6. They move in circles
As indulgeyourpet.com writes, despite having a proud, dignified appearance, the Belgian Laekenois has a very unique, very comical way of walking. Rather than moving in a straight line like most dogs, they move in circles. Despite looking somewhat strange, it’s actually a very useful trick that helped them keep their flock together during their years as a herding dog.
7. They’re a menace to cats
There are two things in life the Belgian Laekenois could do without: strangers and cats. Although it should probably be pointed out that if there’s one thing in life cats could probably do without, it’s the Belgian Laekenois. The Belgian Laekenois is, lest we forget, a herding dog by nature. If they see something small and moving, they’ll automatically feel compelled to herd it. Unfortunately, their methods of herding can sometimes be a little too ‘mouthy’ for cats to tolerate. If you’re introducing a new Belgian Laekenois pup into a house with an incumbent feline or two, prepare to invest plenty of time into socialization and training to avoid all-out war.
8. They’re easy to care for
As wagwalking.com notes, the Belgian Laekenois is relatively easy to care for. Their rough, wiry coat should be trimmed around 2 or 3 times a year. Although they very rarely shed, a weekly grooming session will help keep their coat in tip-top shape by removing dead hair and stimulating skin oil production. As bathing can remove the waterproof qualities of their coat and strip their skin and hair of vital oils, avoid bathing unless absolutely necessary. Nails should be clipped if they don’t wear down naturally. Ears should be checked and cleaned regularly to avoid wax build-up and teeth should be cleaned 2 or 3 times a week.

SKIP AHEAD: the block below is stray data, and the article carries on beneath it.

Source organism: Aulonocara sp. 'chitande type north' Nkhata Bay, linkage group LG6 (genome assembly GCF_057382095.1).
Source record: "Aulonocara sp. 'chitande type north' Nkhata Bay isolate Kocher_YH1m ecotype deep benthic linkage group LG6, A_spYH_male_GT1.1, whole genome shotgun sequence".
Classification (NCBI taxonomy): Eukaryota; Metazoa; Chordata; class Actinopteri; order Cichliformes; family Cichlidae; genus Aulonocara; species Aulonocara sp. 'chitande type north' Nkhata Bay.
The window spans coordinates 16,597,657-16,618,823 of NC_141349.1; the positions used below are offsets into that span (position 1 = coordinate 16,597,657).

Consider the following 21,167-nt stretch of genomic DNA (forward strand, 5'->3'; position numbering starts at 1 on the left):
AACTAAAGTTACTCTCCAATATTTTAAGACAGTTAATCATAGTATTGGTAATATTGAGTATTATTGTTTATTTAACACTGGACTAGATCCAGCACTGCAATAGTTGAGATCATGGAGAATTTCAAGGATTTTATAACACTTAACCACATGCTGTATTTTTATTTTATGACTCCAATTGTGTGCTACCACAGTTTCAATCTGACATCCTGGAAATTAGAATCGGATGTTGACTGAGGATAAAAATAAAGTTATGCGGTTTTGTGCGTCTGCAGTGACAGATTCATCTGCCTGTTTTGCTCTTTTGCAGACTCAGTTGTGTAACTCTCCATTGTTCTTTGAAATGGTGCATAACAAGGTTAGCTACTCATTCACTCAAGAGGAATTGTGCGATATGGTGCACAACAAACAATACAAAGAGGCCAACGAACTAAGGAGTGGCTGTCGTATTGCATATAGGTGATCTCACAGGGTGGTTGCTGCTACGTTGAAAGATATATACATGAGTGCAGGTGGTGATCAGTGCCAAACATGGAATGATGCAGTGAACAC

9. They need lots of exercise
The Belgian Laekenois was bred to spend their days running around keeping cattle and sheep in order. While they don’t necessarily need a flock to boss around to stay happy, they do need an outlet for their boundless energy. A yard to romp around in isn’t necessary (although will always be appreciated) but it’s vital to make sure they get plenty of walks and jogs during the day, along with a few play sessions in between. As they’re a highly intelligent breed, they’ll also benefit from lots of interactive games and training to keep their minds ticking over.
10. They’re prone to weight gain
Belgian Laekenois’ might be dedicated athletes by nature, but they’ve also fully signed up members of the gourmand society. Show them a snack, and they’ll have wolfed it down before you can blink. To avoid obesity becoming a problem, avoid indulging them in too many treats outside of training sessions and keep table scraps off-limits. As they can sometimes develop dental issues, many owners prefer to feed them high-quality dry food rather than wet to help keep plaque at bay.